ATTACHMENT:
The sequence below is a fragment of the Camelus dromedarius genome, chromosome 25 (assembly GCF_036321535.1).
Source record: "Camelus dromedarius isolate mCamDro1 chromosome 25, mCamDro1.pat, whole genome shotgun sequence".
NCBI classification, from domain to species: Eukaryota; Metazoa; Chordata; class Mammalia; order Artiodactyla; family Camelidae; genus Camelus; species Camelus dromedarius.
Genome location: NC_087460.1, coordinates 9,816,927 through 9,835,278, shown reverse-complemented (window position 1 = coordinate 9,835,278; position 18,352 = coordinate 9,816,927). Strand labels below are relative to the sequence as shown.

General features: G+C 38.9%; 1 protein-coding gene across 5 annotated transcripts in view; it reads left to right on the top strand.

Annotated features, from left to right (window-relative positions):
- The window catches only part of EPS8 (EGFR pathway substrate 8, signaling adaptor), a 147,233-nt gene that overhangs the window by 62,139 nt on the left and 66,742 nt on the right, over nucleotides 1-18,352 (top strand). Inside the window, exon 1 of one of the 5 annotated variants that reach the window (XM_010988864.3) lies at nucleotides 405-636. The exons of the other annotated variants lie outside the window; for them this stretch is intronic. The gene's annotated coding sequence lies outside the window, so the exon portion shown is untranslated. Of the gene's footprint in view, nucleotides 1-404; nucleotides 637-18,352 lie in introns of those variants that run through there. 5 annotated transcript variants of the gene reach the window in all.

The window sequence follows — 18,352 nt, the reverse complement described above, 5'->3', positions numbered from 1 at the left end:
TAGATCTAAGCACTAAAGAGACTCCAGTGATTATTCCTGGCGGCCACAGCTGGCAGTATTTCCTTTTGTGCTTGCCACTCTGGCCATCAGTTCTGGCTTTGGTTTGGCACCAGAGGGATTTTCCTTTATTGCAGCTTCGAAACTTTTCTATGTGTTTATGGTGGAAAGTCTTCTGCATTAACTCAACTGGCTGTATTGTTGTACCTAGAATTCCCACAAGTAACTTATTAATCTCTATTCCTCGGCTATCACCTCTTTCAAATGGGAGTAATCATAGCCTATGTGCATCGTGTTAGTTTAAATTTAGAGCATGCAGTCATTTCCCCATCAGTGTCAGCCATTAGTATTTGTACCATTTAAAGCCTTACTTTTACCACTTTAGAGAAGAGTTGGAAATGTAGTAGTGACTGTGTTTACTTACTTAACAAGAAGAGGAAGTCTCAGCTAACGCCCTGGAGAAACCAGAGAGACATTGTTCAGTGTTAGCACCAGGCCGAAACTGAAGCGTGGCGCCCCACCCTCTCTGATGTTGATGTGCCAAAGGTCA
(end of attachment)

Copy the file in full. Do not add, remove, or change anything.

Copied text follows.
The sequence below is a fragment of the Camelus dromedarius genome, chromosome 25 (assembly GCF_036321535.1).
Source record: "Camelus dromedarius isolate mCamDro1 chromosome 25, mCamDro1.pat, whole genome shotgun sequence".
NCBI classification, from domain to species: Eukaryota; Metazoa; Chordata; class Mammalia; order Artiodactyla; family Camelidae; genus Camelus; species Camelus dromedarius.
Genome location: NC_087460.1, coordinates 9,816,927 through 9,835,278, shown reverse-complemented (window position 1 = coordinate 9,835,278; position 18,352 = coordinate 9,816,927). Strand labels below are relative to the sequence as shown.

General features: G+C 38.9%; 1 protein-coding gene across 5 annotated transcripts in view; it reads left to right on the top strand.

Annotated features, from left to right (window-relative positions):
- The window catches only part of EPS8 (EGFR pathway substrate 8, signaling adaptor), a 147,233-nt gene that overhangs the window by 62,139 nt on the left and 66,742 nt on the right, over nucleotides 1-18,352 (top strand). Inside the window, exon 1 of one of the 5 annotated variants that reach the window (XM_010988864.3) lies at nucleotides 405-636. The exons of the other annotated variants lie outside the window; for them this stretch is intronic. The gene's annotated coding sequence lies outside the window, so the exon portion shown is untranslated. Of the gene's footprint in view, nucleotides 1-404; nucleotides 637-18,352 lie in introns of those variants that run through there. 5 annotated transcript variants of the gene reach the window in all.

The window sequence follows — 18,352 nt, the reverse complement described above, 5'->3', positions numbered from 1 at the left end:
TAGATCTAAGCACTAAAGAGACTCCAGTGATTATTCCTGGCGGCCACAGCTGGCAGTATTTCCTTTTGTGCTTGCCACTCTGGCCATCAGTTCTGGCTTTGGTTTGGCACCAGAGGGATTTTCCTTTATTGCAGCTTCGAAACTTTTCTATGTGTTTATGGTGGAAAGTCTTCTGCATTAACTCAACTGGCTGTATTGTTGTACCTAGAATTCCCACAAGTAACTTATTAATCTCTATTCCTCGGCTATCACCTCTTTCAAATGGGAGTAATCATAGCCTATGTGCATCGTGTTAGTTTAAATTTAGAGCATGCAGTCATTTCCCCATCAGTGTCAGCCATTAGTATTTGTACCATTTAAAGCCTTACTTTTACCACTTTAGAGAAGAGTTGGAAATGTAGTAGTGACTGTGTTTACTTACTTAACAAGAAGAGGAAGTCTCAGCTAACGCCCTGGAGAAACCAGAGAGACATTGTTCAGTGTTAGCACCAGGCCGAAACTGAAGCGTGGCGCCCCACCCTCTCTGATGTTGATGTGCCAAAGGTCA